Tony Abbott says the school history curriculum is too left-leaning. But where's the evidence, asks Monash University history education researcher Anthony Taylor?
John Howard has reignited the history wars with his intervention last week into school curriculum. It's the ages-old debate that just doesn't ever go away.
When it comes to Christopher Pyne, lawyer, republican and politician, a couple of things. First, as a lawyer, it is always important to read documents carefully, writes Tony Taylor co-editor of the upcoming History Wars and the Classroom: Global Perspectives.
How great it is to see that Australian education is back on track with the new draft national curriculum -- national curriculum website offering many lessons in the correct (and incorrect) usage of the English language.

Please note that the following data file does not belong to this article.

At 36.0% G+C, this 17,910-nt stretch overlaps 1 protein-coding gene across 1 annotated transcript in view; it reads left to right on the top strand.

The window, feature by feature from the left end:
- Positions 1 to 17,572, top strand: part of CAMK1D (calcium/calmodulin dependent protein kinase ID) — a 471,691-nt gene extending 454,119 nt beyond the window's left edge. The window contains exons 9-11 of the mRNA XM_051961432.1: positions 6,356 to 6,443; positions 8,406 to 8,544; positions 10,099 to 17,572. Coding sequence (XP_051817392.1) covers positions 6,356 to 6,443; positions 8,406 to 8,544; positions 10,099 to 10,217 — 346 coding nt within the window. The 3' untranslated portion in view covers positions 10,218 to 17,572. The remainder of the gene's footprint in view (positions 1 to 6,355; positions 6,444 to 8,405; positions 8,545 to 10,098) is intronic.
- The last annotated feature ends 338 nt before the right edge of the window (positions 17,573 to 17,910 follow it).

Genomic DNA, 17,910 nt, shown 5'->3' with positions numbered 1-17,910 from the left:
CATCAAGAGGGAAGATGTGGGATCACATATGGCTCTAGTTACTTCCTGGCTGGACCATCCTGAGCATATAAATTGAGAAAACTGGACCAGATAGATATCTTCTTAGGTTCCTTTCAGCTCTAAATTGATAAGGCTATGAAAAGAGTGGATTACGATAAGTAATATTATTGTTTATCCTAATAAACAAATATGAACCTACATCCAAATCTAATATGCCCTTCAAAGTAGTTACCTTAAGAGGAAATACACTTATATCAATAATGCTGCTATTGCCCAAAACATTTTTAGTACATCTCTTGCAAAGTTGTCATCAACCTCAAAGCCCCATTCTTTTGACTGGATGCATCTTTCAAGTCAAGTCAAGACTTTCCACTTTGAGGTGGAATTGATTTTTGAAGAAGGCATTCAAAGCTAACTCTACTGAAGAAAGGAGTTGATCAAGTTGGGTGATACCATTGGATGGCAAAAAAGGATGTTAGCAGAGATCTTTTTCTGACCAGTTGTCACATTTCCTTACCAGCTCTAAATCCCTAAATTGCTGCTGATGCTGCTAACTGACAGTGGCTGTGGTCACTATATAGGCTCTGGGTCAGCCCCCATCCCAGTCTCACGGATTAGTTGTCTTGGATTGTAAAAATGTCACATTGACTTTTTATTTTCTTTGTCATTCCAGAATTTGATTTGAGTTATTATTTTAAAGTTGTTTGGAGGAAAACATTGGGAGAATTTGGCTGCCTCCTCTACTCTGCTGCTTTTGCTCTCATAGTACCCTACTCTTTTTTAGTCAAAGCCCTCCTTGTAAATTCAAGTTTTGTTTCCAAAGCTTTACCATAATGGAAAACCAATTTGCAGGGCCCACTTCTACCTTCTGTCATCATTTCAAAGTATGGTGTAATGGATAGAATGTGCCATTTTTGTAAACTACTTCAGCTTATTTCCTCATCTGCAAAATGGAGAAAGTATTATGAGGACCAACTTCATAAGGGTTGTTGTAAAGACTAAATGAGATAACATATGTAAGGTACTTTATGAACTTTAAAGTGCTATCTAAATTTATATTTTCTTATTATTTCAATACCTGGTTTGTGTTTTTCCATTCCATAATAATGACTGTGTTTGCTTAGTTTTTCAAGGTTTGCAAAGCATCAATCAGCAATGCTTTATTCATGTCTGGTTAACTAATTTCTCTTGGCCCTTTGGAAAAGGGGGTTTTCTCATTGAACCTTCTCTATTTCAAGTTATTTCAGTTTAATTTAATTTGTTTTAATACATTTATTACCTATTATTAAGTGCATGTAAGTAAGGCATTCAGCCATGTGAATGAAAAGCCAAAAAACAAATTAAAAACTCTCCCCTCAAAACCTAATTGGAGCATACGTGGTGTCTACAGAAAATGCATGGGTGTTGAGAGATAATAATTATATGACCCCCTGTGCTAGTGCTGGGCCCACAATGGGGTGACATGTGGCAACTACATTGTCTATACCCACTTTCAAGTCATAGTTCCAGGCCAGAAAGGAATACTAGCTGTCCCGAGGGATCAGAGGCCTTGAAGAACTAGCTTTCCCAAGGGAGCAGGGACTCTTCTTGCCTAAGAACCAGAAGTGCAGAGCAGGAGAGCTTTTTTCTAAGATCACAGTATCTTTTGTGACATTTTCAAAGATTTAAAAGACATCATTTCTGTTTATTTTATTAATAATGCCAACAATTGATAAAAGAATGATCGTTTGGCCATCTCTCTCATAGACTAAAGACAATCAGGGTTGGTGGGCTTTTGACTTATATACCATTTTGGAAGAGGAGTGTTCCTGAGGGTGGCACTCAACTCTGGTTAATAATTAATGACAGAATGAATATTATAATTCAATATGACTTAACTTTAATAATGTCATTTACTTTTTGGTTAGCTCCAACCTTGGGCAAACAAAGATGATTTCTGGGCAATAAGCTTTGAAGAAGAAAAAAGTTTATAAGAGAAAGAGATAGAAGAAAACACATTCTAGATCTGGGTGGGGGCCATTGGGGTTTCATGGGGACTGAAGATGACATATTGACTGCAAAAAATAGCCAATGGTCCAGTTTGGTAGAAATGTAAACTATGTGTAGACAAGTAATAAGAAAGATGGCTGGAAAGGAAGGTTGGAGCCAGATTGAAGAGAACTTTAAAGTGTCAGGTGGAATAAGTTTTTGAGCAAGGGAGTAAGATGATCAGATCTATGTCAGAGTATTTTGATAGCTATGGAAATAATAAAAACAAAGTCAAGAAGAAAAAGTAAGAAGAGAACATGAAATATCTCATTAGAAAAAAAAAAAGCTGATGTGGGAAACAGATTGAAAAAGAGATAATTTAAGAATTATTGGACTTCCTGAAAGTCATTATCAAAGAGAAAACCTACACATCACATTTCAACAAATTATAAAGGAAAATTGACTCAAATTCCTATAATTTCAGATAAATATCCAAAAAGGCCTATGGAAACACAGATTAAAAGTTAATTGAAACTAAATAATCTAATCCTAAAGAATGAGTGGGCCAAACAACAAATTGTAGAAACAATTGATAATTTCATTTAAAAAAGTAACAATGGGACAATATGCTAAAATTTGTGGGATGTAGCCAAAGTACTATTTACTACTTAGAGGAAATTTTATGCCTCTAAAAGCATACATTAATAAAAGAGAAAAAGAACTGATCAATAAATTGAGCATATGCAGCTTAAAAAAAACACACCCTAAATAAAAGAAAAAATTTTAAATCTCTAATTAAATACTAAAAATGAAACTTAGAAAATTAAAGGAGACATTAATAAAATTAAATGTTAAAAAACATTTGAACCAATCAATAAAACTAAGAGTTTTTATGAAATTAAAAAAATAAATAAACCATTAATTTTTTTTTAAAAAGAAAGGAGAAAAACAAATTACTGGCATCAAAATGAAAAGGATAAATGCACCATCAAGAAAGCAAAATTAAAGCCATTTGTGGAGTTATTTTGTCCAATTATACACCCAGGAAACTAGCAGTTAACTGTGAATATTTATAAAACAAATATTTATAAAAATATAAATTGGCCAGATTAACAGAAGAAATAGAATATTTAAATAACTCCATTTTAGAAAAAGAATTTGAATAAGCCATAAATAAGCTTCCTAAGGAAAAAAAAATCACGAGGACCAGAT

Teachers have been invited to join with hairdressers in deciding their futures by responding to the current draft of the national curriculum, writes Trevor Diogenes.
Left-wing appears to be being confused with sceptical. Scepticism is the basis of ALL inquiry, writes Trevor Diogenes.
In the first instalment in an occasional series on federal-state relations, Associate Professor Tony Taylor , author of the original history curriculum draft commissioned by the former Howard government, looks at the impact "new federalism" could have on education:
In an effort to spare fragile teen intellect from fragmented learnin', John Howard reckons that history can be taught as a clean and linear narrative, writes Helen Razer.
According to reports, the much awaited new history curriculum will be pretty similar to the way we've been teaching history before, writes Guy Rundle.